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Custom fan controller - Need help

post #1 of 4
Thread Starter 
Hey people.

I'm modding my case yet again, I will cut it up, change the cage locations, do a whole new front, change the power LEDs, put some new power buttons, drill some fan mounts, coat of paint, you know the drill.

Something came across my mind though. I figured out I can make a super cheap and effective fan controller out of a potentiometer, or variable resistor.

Now, i can't be arsed to order in a fan controller, since i don't have any in my vicinity. I'd like to approach the pot idea though, it'll only set me back a couple of cents. Maybe a few bucks for some 3-pin connnectors. I also like the challenge of homemade modding, so the "I made it myself" factor is also a pretty good incentive!

What i'd like to know is, can i put one potentiometer controlling various fans, let's say 6 for example? What specs would the pot need? What would happen to LED fans (any dimming?), would they be daisy chained or should I add a number of connectors?

I have soldering know how, just not alot of experience with component calculations. Anything i can learn off of this will be useful for future projects.

Any help and explanations would be appreciated!
Edited by Syde - 11/28/12 at 10:10am
post #2 of 4
All I can help you with is the LED dim thing and the answer is yes the LEDs will dim the less power you give the fans unless the fan has a separate LED power source which some fans do.
post #3 of 4
Thread Starter 
Originally Posted by Gawdz View Post

All I can help you with is the LED dim thing and the answer is yes the LEDs will dim the less power you give the fans unless the fan has a separate LED power source which some fans do.

Yeah, as I expected, thanks for confirmation. I think the dimming looks cool however, so no biggy there. I could always run the LEDs on a separate source if i really wanted to.

Still need help with that pot issue, but this subforum has relatively low movement unfortunately, so it might take a while.


I'm guessing the main thing here would be not to surpass the amprage limit of the potentiometer. So considering for example a 3w 20ohm pot running of a 12v line, after calculations it would have a limit of about 25miliamps I think.

If a daisy chain of fans surpassed that ammount of amperage, then i'd need a higher wattage pot. Is that relatively correct or not really?
Edited by Syde - 11/30/12 at 3:52am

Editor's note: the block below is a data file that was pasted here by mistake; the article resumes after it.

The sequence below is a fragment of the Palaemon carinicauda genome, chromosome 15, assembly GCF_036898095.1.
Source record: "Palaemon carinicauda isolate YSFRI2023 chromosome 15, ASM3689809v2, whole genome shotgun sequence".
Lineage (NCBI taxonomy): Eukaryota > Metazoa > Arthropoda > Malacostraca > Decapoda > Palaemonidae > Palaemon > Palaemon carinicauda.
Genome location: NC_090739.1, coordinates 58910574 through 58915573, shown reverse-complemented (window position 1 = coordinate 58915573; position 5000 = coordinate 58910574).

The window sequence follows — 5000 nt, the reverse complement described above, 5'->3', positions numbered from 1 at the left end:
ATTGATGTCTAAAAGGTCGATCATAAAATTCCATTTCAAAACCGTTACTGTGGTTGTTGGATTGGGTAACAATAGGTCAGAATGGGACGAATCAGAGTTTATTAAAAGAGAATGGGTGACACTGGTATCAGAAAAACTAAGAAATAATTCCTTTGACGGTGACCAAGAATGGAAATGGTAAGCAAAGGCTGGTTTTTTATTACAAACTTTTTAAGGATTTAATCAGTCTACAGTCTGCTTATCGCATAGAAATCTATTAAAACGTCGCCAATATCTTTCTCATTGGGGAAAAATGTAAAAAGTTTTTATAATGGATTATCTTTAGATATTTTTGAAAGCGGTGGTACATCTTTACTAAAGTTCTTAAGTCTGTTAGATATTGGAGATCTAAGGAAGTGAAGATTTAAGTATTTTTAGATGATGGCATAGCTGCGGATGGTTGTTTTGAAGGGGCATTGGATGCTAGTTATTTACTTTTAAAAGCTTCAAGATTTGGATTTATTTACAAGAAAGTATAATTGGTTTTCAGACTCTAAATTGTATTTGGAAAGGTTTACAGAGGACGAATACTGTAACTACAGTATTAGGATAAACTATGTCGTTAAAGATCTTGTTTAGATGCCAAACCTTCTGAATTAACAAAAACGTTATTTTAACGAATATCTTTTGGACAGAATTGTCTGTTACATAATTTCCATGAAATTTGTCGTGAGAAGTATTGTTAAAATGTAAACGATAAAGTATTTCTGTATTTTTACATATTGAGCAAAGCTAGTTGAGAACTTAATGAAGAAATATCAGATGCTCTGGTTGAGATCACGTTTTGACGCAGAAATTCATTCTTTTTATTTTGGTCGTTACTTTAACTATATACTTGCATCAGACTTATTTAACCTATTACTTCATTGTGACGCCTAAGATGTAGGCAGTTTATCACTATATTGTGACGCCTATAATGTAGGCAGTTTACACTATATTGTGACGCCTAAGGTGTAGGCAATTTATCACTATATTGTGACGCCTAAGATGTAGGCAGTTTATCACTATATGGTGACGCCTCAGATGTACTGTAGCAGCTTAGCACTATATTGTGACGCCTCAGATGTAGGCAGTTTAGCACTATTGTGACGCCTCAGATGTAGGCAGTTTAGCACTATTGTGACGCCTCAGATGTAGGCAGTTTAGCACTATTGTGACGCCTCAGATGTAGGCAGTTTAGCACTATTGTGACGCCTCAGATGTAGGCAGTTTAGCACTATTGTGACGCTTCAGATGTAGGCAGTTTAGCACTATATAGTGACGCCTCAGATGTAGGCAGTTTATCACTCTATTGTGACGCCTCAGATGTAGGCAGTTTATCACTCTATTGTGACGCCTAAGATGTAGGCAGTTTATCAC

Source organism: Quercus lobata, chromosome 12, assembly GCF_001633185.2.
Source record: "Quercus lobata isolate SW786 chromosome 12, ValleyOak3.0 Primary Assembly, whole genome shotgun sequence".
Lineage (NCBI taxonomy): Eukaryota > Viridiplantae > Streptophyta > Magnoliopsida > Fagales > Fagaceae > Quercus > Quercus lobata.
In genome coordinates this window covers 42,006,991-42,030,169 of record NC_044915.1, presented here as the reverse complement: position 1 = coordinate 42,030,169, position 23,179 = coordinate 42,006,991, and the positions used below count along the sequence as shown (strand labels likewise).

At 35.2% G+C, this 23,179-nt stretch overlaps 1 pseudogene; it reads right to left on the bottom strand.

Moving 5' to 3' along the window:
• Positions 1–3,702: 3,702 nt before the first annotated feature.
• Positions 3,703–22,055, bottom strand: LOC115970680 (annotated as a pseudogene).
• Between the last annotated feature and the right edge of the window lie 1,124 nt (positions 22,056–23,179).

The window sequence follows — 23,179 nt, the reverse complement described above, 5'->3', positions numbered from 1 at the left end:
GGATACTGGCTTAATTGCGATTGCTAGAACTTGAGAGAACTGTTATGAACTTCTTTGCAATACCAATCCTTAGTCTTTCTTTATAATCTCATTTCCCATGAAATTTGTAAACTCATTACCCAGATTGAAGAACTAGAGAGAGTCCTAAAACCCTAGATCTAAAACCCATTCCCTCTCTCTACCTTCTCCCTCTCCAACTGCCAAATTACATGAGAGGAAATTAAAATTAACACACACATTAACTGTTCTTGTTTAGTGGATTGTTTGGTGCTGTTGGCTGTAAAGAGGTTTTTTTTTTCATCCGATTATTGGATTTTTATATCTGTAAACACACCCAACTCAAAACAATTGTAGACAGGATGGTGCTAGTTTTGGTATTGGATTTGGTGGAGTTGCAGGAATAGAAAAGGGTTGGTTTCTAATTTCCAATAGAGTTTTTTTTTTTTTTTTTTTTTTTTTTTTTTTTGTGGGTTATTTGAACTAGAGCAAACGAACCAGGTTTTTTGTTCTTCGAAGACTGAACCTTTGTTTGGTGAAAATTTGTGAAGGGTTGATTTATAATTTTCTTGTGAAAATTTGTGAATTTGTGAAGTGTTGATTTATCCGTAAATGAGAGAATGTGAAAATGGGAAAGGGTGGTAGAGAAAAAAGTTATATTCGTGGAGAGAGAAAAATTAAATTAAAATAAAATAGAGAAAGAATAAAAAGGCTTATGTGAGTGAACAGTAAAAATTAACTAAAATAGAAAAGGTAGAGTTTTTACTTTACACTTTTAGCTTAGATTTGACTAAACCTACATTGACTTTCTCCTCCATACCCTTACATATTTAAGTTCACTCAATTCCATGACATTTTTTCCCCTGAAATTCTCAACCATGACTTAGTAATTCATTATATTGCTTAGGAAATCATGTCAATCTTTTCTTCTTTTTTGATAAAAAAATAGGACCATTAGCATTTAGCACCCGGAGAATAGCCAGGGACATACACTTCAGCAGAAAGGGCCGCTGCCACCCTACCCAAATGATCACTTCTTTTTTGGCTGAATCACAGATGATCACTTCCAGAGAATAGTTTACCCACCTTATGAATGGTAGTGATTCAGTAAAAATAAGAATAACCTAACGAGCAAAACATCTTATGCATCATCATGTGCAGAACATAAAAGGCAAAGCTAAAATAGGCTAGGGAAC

post #4 of 4
Hi, personally I wouldn't go the big-watt-potentiometer route - after all, those things are pretty expensive, and essentially, you'll be wasting most of the energy going in when you dial your fans down (as in, probably most of the time).

If you want to keep it DIY, I think the simplest (and safest) thing you should probably look into is an L200 regulator IC. They cost around $2, can deliver anything from 3 to 36V at 2A to your fans, and they have all sorts of useful protections against overvoltage, overcurrent, overheating and so on.
If you have a look at the datasheet for those ICs, the recommended circuit (page 2/12, Fig. 1) for an application such as fan-driving incorporates two resistors, a potentiometer and two stabilizing caps (which are not really all that necessary for our purposes, since our power supplies are pretty well stabilized already I suppose), so it's not exactly a job that takes forever and a day to figure out and solder together. The actual circuit I'm using to power five fans in my case uses a 10k trimmer (= another potentiometer) instead of R1, and an additional 1k Resistor in series with the actual Potentiometer R2, since that makes it easier to have the potentiometer set to a useful range (so that your fans don't stall at the lowest setting - if you want that "off" functionality, better incorporate a switch into the circuit instead of sending a tiny bit of current through your non-moving fan motors continuously -that may badly affect their lifespan). The current limiting resistor R3 on my circuit is set to 0,5 Ohm (2x 1 Ohm in parallel), which gives out plenty of current to power those five fans - should limit the entire circuit to around 1A. If you don't care for overcurrent protection, just replace R3 with a straight wire or solder bridge, it will then limit at it's natural 2A heat-induced maximum. Speaking of heat, it might not be the worst idea to create a bit of a heatsink for the L200 - nothing too fancy is necessary, maybe a few washers and a screw, or just drill a hole through a bit of tin and attach it to the IC, with some thermal paste in between obviously. I personally just used a tiny GPU RAM cooler I had sitting around from a previous project. Thermal paste and superglue mixture does the trick in that case.

Edited by decnet - 12/2/12 at 4:05pm
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